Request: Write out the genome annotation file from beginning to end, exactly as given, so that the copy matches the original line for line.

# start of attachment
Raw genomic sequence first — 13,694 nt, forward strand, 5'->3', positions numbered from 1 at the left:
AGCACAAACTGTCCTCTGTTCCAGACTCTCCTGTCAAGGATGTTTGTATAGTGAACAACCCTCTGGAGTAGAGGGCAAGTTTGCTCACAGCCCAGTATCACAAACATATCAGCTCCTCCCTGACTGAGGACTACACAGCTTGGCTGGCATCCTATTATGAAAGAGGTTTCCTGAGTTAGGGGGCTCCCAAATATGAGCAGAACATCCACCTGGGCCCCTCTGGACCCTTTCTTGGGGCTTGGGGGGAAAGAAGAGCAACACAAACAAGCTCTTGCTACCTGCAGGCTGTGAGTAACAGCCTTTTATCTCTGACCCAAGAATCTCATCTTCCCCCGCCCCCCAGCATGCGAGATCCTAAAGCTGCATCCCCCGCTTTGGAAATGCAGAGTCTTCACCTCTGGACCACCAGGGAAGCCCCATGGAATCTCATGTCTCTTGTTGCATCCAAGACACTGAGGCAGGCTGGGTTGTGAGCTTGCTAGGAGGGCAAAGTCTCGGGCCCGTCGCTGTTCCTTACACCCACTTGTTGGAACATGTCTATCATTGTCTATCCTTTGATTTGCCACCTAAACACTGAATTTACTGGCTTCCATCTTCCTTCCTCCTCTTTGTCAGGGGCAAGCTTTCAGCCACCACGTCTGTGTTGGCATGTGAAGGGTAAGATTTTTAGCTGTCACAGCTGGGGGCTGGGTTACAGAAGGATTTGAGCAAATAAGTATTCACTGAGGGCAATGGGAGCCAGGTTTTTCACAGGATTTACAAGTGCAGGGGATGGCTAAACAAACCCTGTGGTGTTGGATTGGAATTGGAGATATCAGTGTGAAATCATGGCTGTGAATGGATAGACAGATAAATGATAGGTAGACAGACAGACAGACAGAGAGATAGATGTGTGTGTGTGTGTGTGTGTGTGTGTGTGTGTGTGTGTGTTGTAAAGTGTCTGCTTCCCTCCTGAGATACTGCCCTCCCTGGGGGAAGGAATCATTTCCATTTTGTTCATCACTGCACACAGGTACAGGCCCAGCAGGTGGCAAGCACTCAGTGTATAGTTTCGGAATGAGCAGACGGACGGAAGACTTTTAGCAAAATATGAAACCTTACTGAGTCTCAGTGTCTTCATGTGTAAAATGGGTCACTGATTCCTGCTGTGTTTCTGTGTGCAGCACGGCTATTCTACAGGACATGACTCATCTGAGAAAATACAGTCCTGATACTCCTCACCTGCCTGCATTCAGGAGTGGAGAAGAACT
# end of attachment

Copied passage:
Raw genomic sequence first — 13,694 nt, forward strand, 5'->3', positions numbered from 1 at the left:
AGCACAAACTGTCCTCTGTTCCAGACTCTCCTGTCAAGGATGTTTGTATAGTGAACAACCCTCTGGAGTAGAGGGCAAGTTTGCTCACAGCCCAGTATCACAAACATATCAGCTCCTCCCTGACTGAGGACTACACAGCTTGGCTGGCATCCTATTATGAAAGAGGTTTCCTGAGTTAGGGGGCTCCCAAATATGAGCAGAACATCCACCTGGGCCCCTCTGGACCCTTTCTTGGGGCTTGGGGGGAAAGAAGAGCAACACAAACAAGCTCTTGCTACCTGCAGGCTGTGAGTAACAGCCTTTTATCTCTGACCCAAGAATCTCATCTTCCCCCGCCCCCCAGCATGCGAGATCCTAAAGCTGCATCCCCCGCTTTGGAAATGCAGAGTCTTCACCTCTGGACCACCAGGGAAGCCCCATGGAATCTCATGTCTCTTGTTGCATCCAAGACACTGAGGCAGGCTGGGTTGTGAGCTTGCTAGGAGGGCAAAGTCTCGGGCCCGTCGCTGTTCCTTACACCCACTTGTTGGAACATGTCTATCATTGTCTATCCTTTGATTTGCCACCTAAACACTGAATTTACTGGCTTCCATCTTCCTTCCTCCTCTTTGTCAGGGGCAAGCTTTCAGCCACCACGTCTGTGTTGGCATGTGAAGGGTAAGATTTTTAGCTGTCACAGCTGGGGGCTGGGTTACAGAAGGATTTGAGCAAATAAGTATTCACTGAGGGCAATGGGAGCCAGGTTTTTCACAGGATTTACAAGTGCAGGGGATGGCTAAACAAACCCTGTGGTGTTGGATTGGAATTGGAGATATCAGTGTGAAATCATGGCTGTGAATGGATAGACAGATAAATGATAGGTAGACAGACAGACAGACAGAGAGATAGATGTGTGTGTGTGTGTGTGTGTGTGTGTGTGTGTGTGTGTGTTGTAAAGTGTCTGCTTCCCTCCTGAGATACTGCCCTCCCTGGGGGAAGGAATCATTTCCATTTTGTTCATCACTGCACACAGGTACAGGCCCAGCAGGTGGCAAGCACTCAGTGTATAGTTTCGGAATGAGCAGACGGACGGAAGACTTTTAGCAAAATATGAAACCTTACTGAGTCTCAGTGTCTTCATGTGTAAAATGGGTCACTGATTCCTGCTGTGTTTCTGTGTGCAGCACGGCTATTCTACAGGACATGACTCATCTGAGAAAATACAGTCCTGATACTCCTCACCTGCCTGCATTCAGGAGTGGAGAAGAACT